- CONCLUSIONS: Extent of DRIL was not associated with presenting VA in treatment-naïve eyes with acute CRVO. Following six months of follow-up however, DRIL extent correlated with worse VA and was predictive of worse VA throughout more than 2 years of follow-up. Ischemic features on UWFFA at baseline are predictive of the extent of DRIL development at final follow-up.
- Optic nerve disc veins inflammation (papillophlebitis) - case report. [Journal Article]
- FMFolia Med Cracov 2018; 58(2):67-76
- Papillophlebitis is an uncommon disease in clinical practice. We would like to present a case of a 29-year-old patient with atypical orbital pain and flashings, presenting relative afferent pupillary...
Papillophlebitis is an uncommon disease in clinical practice. We would like to present a case of a 29-year-old patient with atypical orbital pain and flashings, presenting relative afferent pupillary defect and already typical of the disease entity: ophthalmoscopic picture of the fundus and big blind spot in perimetry. We present a complex and interdisciplinary diagnostic process that excludes general diseases such as hypertension, diabetes, coagulation disorders and neurological causes. We leave the only identifiable abnormality and potential source in the inflammatory process of periodontal inflammation and sinus jaw changes. We also describe the process of remitting the changes and finally a favorable end result of the primarily a very disturbing clinical picture that this disease may present.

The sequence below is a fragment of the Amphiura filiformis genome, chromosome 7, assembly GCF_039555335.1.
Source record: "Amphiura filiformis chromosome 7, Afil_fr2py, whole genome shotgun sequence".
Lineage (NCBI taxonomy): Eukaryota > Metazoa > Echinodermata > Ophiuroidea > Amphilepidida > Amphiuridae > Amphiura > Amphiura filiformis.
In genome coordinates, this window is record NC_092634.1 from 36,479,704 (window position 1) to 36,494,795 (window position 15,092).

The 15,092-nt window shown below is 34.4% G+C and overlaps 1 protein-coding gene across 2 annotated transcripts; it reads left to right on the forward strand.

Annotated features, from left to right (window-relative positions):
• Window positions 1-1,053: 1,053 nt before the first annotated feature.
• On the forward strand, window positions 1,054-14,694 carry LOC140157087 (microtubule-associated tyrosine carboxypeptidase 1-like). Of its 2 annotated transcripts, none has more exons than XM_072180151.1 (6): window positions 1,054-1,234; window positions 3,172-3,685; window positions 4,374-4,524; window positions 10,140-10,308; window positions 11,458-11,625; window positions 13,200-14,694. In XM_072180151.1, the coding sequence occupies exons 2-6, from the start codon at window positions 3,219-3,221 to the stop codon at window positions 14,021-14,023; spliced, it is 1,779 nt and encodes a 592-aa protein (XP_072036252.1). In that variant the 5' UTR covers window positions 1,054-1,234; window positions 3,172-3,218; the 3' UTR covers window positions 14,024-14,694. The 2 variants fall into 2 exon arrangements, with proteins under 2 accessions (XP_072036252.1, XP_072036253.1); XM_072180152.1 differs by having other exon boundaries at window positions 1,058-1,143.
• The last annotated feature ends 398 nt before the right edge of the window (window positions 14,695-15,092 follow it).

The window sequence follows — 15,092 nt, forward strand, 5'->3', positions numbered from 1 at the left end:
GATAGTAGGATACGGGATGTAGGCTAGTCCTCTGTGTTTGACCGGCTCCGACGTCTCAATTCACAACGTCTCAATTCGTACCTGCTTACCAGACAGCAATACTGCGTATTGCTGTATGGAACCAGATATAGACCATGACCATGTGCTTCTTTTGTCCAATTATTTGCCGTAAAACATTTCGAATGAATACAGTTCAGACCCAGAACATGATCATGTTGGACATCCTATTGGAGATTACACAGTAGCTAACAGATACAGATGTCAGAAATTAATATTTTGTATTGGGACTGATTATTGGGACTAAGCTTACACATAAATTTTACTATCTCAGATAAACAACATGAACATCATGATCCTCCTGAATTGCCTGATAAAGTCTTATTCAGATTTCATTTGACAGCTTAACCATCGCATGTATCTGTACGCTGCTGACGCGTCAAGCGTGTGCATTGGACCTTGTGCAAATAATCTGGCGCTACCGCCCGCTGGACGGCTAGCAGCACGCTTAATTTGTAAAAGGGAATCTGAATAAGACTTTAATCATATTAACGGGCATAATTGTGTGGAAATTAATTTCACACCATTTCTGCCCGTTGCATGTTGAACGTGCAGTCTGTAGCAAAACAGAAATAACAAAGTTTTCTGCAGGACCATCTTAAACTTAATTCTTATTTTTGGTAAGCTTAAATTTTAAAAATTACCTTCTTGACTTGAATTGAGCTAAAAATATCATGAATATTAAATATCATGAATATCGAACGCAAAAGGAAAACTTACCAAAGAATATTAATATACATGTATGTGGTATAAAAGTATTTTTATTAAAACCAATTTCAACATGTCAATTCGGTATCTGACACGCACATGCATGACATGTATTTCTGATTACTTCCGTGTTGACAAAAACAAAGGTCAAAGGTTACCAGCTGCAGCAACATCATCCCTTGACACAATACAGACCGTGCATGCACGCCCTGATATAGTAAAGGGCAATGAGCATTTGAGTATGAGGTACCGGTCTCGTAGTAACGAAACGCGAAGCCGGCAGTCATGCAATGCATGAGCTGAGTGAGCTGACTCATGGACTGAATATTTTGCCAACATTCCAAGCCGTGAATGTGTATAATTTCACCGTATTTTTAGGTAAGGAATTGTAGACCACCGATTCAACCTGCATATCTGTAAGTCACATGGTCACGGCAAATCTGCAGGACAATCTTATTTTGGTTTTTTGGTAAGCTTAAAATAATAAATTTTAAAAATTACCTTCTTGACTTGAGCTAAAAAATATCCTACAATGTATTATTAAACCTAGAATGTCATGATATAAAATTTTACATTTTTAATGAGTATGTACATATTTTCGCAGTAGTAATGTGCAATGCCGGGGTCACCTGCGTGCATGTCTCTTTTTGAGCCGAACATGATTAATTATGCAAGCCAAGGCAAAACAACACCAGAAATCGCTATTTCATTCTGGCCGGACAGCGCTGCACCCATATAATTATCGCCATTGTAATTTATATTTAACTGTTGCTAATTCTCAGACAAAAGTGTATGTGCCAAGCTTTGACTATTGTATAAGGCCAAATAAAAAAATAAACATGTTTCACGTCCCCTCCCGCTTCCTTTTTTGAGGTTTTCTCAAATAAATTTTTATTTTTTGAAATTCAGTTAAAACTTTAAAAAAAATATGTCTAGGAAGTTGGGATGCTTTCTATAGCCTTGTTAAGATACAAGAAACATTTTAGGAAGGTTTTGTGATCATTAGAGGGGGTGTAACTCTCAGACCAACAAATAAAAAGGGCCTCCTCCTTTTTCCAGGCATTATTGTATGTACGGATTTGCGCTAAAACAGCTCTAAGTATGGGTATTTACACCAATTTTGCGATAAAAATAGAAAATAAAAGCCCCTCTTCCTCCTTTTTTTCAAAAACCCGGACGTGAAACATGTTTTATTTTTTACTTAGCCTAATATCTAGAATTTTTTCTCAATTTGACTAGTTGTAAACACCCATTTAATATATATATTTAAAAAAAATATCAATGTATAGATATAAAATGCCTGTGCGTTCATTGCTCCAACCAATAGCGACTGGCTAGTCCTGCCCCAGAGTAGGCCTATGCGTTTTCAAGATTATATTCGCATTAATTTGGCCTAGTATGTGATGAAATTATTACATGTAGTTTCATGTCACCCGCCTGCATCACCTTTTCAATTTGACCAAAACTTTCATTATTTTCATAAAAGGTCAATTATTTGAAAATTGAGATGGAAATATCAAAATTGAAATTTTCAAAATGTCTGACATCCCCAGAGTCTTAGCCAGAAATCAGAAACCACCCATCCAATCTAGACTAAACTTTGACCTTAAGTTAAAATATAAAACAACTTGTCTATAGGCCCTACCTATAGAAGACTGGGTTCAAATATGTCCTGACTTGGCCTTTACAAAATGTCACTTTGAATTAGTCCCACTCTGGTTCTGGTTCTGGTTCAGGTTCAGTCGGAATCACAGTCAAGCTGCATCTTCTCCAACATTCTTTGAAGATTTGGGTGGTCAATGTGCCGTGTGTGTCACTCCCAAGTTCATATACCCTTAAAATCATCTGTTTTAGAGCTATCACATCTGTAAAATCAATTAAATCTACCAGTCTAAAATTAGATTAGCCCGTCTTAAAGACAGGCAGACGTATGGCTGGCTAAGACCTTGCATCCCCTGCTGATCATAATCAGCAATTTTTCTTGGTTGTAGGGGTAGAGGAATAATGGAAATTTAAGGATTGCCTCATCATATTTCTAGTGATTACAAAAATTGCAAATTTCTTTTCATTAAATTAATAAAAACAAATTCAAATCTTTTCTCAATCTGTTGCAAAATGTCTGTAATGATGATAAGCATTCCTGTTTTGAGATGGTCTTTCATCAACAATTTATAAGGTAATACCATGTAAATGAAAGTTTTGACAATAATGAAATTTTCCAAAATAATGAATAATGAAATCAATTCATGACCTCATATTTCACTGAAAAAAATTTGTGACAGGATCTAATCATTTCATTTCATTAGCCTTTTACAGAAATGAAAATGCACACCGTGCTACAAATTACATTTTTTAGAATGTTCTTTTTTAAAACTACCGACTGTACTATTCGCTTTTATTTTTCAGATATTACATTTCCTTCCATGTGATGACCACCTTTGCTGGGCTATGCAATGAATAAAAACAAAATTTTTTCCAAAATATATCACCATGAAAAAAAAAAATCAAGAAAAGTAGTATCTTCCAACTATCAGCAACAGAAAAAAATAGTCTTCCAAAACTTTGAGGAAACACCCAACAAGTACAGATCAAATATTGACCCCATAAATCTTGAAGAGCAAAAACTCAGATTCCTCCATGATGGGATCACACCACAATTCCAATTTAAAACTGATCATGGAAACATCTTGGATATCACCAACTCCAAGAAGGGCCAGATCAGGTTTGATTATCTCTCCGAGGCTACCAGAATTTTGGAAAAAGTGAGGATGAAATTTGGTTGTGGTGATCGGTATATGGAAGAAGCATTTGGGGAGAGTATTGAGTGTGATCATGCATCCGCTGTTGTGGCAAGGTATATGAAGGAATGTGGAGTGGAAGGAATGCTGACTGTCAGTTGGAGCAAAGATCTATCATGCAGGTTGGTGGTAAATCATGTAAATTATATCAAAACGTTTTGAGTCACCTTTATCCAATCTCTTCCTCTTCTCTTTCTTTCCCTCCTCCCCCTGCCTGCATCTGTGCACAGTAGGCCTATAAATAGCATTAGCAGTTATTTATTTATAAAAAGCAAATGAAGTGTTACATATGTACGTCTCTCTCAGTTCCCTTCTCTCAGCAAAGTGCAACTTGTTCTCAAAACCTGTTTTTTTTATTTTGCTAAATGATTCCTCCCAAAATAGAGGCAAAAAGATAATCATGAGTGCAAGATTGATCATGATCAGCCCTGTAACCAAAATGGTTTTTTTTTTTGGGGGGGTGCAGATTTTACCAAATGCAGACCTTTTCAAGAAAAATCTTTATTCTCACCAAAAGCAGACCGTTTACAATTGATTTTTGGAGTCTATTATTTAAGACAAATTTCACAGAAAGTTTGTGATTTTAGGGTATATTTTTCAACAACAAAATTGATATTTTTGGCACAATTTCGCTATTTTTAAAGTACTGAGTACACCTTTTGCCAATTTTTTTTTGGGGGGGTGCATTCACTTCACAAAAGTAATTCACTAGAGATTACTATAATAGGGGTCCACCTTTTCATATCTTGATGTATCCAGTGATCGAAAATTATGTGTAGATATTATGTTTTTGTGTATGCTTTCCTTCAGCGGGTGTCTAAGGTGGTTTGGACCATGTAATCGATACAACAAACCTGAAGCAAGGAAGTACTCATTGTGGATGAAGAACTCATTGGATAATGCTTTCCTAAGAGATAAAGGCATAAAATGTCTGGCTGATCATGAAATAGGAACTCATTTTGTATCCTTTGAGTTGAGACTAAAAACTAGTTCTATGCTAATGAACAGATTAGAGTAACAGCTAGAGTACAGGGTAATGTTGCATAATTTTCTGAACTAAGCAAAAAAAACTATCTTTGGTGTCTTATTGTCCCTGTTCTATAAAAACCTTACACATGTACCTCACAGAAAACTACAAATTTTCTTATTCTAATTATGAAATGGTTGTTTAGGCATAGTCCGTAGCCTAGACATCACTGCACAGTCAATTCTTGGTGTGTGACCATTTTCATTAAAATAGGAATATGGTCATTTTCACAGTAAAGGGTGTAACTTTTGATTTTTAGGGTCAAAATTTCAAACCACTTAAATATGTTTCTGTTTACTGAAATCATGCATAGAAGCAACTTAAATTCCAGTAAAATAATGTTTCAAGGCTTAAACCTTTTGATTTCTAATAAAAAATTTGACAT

- Collateral vessels on optical coherence tomography angiography in eyes with branch retinal vein occlusion. [Journal Article]
- BJBr J Ophthalmol 2018 Nov 22
- CONCLUSIONS: These results suggest that collateral vessels are formed at the acute phase in eyes with BRVO. In addition, the presence of collaterals might be associated with absorption of macular oedema, but MAs formed in collaterals sometimes can cause macular oedema.
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- Retinal oximetry and systemic arterial oxygen levels. [Journal Article]
- AOActa Ophthalmol 2018; 96 Suppl A113:1-44
- CONCLUSIONS: The results of this thesis indicate that spectrophotometric retinal oximetry is sensitive to both local and systemic changes in oxyhaemoglobin saturation. Retinal oxyhaemoglobin saturation values are slightly lower than radial artery blood sample and finger pulse oximetry values. The discrepancies between the different modalities are expected to derive from countercurrent exchange between central retinal artery and vein within the optic nerve but calibration issues cannot be excluded as contributing to this difference. Despite these differences, the findings indicate the potential of retinal oximetry for noninvasive real-time measurements of oxyhaemoglobin saturation in central nervous system vessels. Following calibration upgrade and technological improvement, verification retinal oximetry may potentially be applied to critically ill and anaesthesia care patients. The study on combined scanning laser ophthalmoscope and retinal oximetry supports the feasibility of the technique for oximetry analysis in newly born babies.